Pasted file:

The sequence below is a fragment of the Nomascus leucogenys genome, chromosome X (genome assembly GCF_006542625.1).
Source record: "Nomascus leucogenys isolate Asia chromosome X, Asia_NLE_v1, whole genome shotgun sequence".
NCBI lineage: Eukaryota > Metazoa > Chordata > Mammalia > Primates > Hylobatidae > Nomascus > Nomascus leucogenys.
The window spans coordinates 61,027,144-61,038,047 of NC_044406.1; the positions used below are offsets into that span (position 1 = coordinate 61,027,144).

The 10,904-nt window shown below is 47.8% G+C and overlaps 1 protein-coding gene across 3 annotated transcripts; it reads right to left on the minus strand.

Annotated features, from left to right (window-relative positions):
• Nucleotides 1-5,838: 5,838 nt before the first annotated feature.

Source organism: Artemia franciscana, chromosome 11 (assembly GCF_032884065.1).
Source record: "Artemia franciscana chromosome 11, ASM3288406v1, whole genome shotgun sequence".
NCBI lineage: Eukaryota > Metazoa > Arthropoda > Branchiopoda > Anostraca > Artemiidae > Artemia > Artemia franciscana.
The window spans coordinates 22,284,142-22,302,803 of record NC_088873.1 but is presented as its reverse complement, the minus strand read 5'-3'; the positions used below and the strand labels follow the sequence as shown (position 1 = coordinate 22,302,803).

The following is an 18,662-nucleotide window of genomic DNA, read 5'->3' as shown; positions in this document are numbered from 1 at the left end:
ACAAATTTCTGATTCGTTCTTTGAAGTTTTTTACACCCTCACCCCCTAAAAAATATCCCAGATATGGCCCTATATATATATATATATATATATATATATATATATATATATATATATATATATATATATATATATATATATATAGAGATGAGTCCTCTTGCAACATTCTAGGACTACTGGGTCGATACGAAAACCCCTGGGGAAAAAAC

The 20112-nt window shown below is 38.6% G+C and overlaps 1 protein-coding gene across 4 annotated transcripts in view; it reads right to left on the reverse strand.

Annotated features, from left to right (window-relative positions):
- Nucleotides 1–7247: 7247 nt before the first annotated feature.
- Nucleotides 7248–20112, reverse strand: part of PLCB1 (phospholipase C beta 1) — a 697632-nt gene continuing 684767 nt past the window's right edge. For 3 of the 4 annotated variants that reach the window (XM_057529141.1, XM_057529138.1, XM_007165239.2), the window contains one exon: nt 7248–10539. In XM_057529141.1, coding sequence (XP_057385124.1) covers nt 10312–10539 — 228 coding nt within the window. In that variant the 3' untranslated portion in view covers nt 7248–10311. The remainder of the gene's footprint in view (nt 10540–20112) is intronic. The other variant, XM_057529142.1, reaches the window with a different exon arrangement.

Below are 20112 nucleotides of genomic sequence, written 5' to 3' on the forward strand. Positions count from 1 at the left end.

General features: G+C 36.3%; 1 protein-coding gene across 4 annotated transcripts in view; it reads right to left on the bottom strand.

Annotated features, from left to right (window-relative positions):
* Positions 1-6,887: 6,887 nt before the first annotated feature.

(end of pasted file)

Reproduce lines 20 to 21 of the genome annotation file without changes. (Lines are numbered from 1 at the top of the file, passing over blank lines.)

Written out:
Annotated features, from left to right (window-relative positions):
* Positions 1-6,887: 6,887 nt before the first annotated feature.